This I do not have a problem with. However, there is a world of difference between listening to a tape recorder and reading a book. Tape recorders record what a person says. That’s fact. But memory is extremely faulty and unreliable, and just because a person wrote it down doesn’t make it true. (I am aware that voice recording can be edited and faked, but it is still more reliable evidence than things written down years later.)
I personally don’t think this analogy holds water.
For some strange reason, the author is satisfied with the answers Dr. B has given him, so he moves on to talk about the gospel of John, which is different in some way from the other 3.
I’m gonna have to go re read the gospels. I feel like I need to see this for myself. I personally noticed no differences the first 5 times I read the gospels, but that doesn’t mean they don’t exist. It has been a while since I’ve read the Bible, and my memories are probably a little less than accurate at this point.
Anyone who reads all 4 gospels will immediately recognize that there are obvious differences between the synoptics and the gospel of John, and I wanted to know whether this means there are irreconcilable contradictions between them.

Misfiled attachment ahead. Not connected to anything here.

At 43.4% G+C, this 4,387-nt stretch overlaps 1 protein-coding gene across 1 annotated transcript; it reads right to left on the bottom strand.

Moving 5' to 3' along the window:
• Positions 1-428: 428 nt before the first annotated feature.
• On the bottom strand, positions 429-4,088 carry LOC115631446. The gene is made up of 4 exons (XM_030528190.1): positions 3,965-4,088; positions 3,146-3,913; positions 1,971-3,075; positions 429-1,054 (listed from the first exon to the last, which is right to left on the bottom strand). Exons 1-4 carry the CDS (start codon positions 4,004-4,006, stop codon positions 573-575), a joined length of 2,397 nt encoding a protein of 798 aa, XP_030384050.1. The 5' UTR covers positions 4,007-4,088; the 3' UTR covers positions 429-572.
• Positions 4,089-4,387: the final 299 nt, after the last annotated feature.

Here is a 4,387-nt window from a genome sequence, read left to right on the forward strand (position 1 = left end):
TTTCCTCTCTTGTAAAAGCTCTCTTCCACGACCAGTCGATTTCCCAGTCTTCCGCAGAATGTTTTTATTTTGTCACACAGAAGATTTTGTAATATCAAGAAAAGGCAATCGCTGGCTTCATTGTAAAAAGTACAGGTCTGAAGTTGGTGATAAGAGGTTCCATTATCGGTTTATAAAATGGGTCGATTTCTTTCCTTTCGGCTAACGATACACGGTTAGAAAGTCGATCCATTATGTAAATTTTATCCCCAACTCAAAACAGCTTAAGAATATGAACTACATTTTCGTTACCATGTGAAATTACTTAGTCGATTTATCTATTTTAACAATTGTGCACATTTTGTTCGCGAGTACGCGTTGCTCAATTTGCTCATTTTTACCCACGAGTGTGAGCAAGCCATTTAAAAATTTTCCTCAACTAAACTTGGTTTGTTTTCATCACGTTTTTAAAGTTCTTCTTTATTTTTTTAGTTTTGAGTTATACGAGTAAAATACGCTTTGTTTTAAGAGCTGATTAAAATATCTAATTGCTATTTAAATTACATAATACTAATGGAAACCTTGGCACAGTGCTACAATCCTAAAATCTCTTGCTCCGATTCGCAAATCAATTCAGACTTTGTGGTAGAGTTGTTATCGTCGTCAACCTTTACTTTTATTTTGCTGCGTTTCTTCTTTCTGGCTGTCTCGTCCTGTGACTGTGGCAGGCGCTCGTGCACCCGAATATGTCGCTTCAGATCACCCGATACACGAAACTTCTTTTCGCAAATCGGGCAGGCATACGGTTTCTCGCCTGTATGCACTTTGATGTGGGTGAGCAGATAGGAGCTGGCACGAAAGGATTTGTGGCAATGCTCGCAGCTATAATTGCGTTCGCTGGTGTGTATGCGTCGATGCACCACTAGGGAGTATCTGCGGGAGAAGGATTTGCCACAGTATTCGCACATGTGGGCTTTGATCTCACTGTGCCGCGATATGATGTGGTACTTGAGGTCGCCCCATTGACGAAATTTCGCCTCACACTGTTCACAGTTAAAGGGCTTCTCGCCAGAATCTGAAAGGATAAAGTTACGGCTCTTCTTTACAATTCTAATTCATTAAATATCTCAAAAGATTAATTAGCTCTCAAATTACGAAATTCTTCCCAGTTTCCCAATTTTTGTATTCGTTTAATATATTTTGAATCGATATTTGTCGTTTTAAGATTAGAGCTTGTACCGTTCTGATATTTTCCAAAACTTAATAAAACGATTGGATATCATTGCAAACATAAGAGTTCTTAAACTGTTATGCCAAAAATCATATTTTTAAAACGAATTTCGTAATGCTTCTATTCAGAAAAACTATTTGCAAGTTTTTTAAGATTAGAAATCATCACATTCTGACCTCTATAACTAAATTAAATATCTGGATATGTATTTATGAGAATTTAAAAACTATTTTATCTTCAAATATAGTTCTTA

Oh trust me, there are plenty of irreconcilable differences between the other 3 gospels. Whether or not you believe these differences matter is something I’d be open to discussing. I have heard that there are Christians out there who don’t believe that the writing in the Bible is exactly how things happened. These Christians don’t really care where Jesus was born or how, as long as the basic facts remain the same: that Jesus was born and that he died for our sins and was then resurrected. I would be interested in hearing more from these types of people, partly to satisfy my curiosity as to whether or not they actually exist.
Dr. B admits that, yes, the gospel of John is a little different than the other 3.
“Only a handful of major stories that appear in the other 3 gospels appear in John, although that changes noticeably when it comes to Jesus’ last week. From that point onward the parallels are much closer.
This makes sense. All 4 gospel writers would have thought that the events leading up to Jesus’ death, the death itself, and the resurrection were a lot more important than whatever miracles he had been performing. Dr. B continues:
There also seems to be a very different linguistic style. In John, Jesus uses different terminology, he speaks in long sermons, and there seems to be a higher Christology….”
The author of the book asks what accounts for the differences. Dr. B says that, since John wrote later than Matthew, Mark, and Luke, he would have known that some things were already out there, and he would have felt no need to repeat himself.